In January of 2014, to organization started a co-educational after-school soccer program at the Park Izméry, which is open and available to all children regardless of their skill level, economic situation, or gender. Evans said the Pittsfield students will spend three days working with anywhere between 180 to 200 children between the ages of 6 and 14, running skills-building clinics and working in the mornings with the Haitian coaches.

“It’s hard work they’ll be doing,” Evans said.

“I’m just looking forward to passing along the love of the game and teaching them the skills that will help them go further with it,” Michael Peplowski said.

One lesson becoming apparent to the students is that of the disparities between the haves and the have-nots.

Evans said it takes about $50,000 a year, in addition to the in-kind donations of equipment and uniforms, to keep the program up and running. HotFutbol relies on grants and monetary donations.

Jamie McMahon and Angela Petretta have already begun to pitch, baking and collecting more than $500 in cookie sales to benefit the program. On Friday, Balderdash Cellars in Pittsfield held a wine tasting fundraiser to support the students. On Friday, April 3, the Arizona Pizza Co. on Pittsfield Road in Lenox will sponsor a Dining-to-Donate event, with a portion of the proceeds of the day’s dining sales going to HotFutbol.

McMahon and Petretta, the two females in the group, will also have the opportunity to serve as role models as the HotFutbol program has recently begun extending its outreach to enroll more girls in the program.

All HotFutbol participants must be enrolled in school and pass each of their courses to remain in the program. The children and their families are also expected to help sustain the program through doing field maintenance, community service activities, and maintaining equipment and uniforms.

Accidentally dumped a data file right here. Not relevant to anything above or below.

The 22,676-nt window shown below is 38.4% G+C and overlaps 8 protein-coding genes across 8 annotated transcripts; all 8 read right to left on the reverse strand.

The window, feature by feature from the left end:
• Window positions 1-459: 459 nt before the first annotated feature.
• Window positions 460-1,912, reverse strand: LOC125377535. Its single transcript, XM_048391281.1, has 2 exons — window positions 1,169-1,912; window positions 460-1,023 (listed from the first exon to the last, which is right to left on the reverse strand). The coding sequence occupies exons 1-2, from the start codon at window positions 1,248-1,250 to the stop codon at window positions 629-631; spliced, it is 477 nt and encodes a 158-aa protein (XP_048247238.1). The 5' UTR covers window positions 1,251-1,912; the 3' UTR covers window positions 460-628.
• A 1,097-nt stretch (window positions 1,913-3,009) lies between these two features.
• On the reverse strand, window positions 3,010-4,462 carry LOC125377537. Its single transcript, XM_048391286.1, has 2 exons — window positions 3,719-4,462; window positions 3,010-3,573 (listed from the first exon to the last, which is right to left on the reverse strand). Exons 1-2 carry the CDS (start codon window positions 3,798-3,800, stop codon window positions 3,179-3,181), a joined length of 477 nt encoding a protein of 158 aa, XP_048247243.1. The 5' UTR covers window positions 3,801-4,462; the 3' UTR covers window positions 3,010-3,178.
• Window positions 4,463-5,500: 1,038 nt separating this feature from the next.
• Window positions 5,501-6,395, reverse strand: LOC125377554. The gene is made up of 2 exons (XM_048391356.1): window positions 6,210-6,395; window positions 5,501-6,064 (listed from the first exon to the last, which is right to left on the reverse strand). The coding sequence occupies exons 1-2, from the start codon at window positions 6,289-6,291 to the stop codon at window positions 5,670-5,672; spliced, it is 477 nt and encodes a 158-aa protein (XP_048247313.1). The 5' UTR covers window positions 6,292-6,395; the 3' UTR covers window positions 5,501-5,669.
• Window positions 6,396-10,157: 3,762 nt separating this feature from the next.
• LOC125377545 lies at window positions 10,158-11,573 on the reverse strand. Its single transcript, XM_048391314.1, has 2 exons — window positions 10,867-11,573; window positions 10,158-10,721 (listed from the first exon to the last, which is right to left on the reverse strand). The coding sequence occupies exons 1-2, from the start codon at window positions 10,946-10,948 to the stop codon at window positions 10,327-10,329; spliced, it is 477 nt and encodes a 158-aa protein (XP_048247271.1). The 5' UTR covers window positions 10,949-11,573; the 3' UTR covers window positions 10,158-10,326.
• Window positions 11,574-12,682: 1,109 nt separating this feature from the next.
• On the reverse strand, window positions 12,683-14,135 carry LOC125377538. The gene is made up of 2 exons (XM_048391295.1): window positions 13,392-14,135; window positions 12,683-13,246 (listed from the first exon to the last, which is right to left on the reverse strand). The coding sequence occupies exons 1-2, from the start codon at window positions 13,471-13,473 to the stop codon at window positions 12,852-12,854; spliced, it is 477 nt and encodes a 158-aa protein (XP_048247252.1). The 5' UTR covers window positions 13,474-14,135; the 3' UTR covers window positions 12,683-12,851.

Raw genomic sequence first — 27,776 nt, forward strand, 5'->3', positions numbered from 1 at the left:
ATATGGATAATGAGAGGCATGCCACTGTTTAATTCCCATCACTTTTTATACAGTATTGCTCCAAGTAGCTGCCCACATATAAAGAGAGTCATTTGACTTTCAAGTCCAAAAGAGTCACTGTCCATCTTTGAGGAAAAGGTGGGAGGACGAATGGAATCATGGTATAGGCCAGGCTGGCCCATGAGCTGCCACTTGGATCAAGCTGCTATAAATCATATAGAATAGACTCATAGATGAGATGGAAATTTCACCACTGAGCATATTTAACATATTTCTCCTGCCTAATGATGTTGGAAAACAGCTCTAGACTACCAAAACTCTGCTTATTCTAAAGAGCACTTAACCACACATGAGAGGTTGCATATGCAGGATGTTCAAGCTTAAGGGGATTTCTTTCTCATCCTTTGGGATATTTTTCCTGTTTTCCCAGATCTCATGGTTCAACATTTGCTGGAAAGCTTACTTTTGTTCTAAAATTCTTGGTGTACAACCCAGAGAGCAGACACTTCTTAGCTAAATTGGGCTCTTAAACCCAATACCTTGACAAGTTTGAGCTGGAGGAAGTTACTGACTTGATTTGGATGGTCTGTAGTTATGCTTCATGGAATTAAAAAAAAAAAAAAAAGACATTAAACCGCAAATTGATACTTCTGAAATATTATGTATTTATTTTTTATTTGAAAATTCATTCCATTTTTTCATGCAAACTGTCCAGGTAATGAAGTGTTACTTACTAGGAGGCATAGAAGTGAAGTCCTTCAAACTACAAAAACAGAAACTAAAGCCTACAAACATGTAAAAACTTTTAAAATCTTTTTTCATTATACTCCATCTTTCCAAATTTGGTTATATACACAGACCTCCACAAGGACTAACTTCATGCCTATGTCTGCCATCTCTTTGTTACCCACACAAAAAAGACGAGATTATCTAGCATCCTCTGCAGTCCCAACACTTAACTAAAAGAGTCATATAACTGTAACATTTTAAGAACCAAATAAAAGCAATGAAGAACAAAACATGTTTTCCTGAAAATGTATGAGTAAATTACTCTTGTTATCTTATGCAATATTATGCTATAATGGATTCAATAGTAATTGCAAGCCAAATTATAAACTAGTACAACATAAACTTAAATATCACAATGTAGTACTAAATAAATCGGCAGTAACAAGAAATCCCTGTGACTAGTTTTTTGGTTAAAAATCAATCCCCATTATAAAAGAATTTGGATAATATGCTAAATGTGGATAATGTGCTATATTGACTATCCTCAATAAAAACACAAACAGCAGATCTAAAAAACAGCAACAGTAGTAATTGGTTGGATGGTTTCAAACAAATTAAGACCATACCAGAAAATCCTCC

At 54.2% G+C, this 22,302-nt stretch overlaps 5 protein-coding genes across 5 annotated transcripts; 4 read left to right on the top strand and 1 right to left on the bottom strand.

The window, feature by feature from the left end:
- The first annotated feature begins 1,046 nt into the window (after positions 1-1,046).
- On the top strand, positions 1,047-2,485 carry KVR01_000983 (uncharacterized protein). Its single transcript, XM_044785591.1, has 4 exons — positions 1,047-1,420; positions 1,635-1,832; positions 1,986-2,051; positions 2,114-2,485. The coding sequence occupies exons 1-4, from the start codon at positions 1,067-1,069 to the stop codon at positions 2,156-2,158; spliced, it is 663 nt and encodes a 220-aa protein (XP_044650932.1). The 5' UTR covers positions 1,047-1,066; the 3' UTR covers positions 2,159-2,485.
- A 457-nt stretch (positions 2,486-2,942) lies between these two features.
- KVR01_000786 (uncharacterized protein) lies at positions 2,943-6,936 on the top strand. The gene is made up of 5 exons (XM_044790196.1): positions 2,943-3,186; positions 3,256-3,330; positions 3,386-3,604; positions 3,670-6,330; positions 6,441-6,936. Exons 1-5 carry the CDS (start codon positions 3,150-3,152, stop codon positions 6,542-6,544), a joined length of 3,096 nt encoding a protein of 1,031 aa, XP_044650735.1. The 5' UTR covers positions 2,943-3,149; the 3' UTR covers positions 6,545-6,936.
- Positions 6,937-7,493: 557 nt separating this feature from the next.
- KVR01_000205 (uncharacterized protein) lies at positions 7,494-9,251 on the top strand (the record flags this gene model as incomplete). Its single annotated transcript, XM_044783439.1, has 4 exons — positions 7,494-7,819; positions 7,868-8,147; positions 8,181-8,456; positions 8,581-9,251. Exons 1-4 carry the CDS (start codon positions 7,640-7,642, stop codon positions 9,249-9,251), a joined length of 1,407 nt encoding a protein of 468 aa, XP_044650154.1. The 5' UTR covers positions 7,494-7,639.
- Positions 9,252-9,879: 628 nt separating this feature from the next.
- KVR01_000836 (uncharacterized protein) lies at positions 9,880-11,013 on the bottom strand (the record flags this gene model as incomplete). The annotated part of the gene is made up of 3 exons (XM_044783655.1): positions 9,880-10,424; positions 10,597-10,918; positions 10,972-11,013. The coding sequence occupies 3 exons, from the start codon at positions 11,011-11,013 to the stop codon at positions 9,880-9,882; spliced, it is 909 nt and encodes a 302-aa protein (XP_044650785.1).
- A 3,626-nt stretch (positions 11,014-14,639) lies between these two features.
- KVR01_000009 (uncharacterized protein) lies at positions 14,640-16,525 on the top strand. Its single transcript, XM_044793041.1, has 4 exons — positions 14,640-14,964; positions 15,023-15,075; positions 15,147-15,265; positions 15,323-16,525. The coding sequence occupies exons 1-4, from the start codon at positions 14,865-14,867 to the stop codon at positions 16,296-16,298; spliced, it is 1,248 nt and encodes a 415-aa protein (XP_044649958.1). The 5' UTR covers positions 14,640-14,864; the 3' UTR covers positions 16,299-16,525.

“Prior to now, a lot of girls were expected to stay home and work in the home, while boys were favored to go to school. But there’s been a little bit of a cultural shift,” Evans said.

“I remember being in soccer camp when I was younger and there being fewer girls than boys and boys not wanting to pass the ball to the girls,” said McMahon. “I want to be a part of that cultural shift to show these girls that they can play too.”

Another perception the students are working to shift is that which their friends, family members and other have about Haiti.

“Haiti is a much misunderstood country in terms of danger, which I by no means ever want to underestimate. It’s like any other city. But as outsiders, our approach to the culture here is to be useful and helpful,” Evans said. “And I think that’s worked.”

Jackson Rich recalled his first trip to Delmas 33.

“It was sort of a shock when I got there. I’d grown up in a predominantly white area and it was really strange being one of the only white people there,” he said. “But as time went on down there I got more comfortable there and we spoke through the language of soccer. When the last day came, I didn’t want to go.”